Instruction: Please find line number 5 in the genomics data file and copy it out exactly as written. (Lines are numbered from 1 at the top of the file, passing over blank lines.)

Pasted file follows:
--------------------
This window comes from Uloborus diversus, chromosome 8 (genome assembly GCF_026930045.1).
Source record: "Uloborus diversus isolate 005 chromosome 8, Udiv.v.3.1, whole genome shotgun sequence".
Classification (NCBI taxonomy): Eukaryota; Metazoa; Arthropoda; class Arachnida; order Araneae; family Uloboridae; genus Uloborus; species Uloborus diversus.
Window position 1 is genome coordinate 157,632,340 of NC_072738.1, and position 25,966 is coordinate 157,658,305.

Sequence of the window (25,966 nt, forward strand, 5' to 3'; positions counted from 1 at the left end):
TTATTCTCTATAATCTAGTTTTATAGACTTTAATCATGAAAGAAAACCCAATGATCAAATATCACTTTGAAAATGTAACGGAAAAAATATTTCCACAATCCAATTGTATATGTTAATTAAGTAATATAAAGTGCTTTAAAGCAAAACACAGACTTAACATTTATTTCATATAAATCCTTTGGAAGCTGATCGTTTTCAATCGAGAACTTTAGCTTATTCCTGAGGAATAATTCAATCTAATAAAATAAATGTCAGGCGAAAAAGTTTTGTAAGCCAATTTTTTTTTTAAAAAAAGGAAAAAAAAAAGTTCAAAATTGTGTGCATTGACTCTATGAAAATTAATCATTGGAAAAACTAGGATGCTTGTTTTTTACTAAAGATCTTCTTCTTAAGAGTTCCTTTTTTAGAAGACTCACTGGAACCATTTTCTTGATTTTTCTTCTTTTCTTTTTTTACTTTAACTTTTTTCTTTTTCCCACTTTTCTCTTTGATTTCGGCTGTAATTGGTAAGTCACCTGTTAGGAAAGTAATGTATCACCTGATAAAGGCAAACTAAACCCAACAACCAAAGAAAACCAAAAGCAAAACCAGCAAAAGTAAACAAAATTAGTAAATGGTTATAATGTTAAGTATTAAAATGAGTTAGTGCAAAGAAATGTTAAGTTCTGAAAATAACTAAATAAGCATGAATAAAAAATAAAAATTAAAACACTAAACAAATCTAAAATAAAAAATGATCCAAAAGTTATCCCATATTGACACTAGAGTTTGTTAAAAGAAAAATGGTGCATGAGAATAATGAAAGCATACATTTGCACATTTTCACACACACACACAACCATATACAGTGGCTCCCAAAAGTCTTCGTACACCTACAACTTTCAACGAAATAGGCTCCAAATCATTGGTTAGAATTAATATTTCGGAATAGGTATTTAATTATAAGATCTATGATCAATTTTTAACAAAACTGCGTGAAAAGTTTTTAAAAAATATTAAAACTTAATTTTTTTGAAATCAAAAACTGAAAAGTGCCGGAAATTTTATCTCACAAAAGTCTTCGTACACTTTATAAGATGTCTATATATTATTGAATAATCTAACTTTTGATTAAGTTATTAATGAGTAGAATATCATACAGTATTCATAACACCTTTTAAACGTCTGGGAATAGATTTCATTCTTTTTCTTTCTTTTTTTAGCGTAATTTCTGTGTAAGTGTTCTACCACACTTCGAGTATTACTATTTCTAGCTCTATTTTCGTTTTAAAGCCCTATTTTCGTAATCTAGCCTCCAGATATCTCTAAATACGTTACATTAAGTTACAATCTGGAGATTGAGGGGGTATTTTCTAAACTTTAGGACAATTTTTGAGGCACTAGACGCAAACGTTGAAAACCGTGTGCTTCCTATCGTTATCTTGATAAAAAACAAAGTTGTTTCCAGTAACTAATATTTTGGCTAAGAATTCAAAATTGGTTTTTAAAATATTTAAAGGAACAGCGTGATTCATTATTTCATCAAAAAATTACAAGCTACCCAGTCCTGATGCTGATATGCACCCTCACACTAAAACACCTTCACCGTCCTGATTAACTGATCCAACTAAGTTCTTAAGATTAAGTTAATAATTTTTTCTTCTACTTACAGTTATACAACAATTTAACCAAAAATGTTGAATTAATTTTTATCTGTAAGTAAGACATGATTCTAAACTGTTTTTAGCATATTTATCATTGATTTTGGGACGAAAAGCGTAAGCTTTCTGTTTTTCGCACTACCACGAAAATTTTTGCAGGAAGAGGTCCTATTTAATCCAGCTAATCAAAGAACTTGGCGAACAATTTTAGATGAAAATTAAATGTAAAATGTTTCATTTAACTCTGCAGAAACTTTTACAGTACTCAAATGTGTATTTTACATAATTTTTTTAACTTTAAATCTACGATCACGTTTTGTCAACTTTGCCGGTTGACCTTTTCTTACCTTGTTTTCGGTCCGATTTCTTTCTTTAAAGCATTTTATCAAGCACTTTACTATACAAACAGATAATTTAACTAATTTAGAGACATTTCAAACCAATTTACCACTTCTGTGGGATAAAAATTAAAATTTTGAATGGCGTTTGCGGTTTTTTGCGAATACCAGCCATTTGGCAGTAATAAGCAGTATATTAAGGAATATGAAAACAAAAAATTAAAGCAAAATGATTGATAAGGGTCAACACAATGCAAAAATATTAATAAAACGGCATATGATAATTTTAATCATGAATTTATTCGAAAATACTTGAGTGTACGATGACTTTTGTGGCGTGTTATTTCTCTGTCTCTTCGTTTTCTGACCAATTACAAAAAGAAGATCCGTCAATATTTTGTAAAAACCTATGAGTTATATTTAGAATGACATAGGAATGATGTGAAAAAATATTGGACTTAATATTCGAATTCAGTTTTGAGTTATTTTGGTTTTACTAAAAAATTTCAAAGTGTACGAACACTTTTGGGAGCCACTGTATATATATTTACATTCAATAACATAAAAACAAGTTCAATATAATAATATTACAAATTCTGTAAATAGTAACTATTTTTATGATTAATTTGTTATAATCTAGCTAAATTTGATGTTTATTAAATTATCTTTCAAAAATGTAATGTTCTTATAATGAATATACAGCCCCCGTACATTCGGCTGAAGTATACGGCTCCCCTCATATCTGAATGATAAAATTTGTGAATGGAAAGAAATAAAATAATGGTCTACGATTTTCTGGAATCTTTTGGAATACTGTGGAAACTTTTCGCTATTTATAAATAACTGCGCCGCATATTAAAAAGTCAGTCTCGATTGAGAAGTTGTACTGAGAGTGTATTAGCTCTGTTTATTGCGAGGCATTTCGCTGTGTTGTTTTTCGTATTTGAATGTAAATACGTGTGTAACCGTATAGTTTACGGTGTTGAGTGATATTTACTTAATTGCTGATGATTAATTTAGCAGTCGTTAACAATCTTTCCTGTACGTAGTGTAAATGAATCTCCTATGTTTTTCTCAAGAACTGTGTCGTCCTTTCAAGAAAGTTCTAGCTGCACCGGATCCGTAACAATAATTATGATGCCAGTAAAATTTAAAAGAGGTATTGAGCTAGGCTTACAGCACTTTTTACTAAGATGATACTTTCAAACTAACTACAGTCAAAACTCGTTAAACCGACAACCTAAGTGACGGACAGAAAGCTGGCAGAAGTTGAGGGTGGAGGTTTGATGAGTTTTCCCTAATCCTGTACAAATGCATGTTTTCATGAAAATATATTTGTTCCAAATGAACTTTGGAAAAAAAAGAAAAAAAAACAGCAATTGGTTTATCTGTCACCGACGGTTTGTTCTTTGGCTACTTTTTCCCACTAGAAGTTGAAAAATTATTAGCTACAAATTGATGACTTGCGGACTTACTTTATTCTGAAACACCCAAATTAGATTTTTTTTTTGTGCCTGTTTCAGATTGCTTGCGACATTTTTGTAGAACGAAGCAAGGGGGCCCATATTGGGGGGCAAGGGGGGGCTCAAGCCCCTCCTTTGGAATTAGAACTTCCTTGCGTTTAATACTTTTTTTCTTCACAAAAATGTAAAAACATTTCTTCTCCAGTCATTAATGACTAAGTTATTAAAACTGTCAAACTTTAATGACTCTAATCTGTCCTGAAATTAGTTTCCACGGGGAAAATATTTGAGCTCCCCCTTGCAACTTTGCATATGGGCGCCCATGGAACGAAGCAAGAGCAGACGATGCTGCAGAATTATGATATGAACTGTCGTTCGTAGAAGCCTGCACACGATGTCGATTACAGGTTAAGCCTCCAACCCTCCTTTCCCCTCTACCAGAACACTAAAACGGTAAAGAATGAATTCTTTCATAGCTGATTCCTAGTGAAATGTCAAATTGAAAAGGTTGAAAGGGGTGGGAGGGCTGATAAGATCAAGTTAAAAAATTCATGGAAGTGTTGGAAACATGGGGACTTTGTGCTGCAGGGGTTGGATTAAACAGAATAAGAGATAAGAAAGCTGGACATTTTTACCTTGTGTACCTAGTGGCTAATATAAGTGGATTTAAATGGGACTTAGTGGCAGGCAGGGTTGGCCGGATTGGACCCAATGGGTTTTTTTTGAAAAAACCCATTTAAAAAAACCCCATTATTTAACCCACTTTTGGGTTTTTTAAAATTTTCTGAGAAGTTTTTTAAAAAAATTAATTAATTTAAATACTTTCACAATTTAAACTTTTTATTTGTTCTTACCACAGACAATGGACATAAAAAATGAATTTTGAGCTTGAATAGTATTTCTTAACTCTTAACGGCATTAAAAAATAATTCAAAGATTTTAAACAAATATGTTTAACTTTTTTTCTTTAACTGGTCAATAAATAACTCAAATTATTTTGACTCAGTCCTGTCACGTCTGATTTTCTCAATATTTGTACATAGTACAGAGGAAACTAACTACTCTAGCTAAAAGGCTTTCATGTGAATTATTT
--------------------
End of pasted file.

Sequence of the window (25,966 nt, forward strand, 5' to 3'; positions counted from 1 at the left end):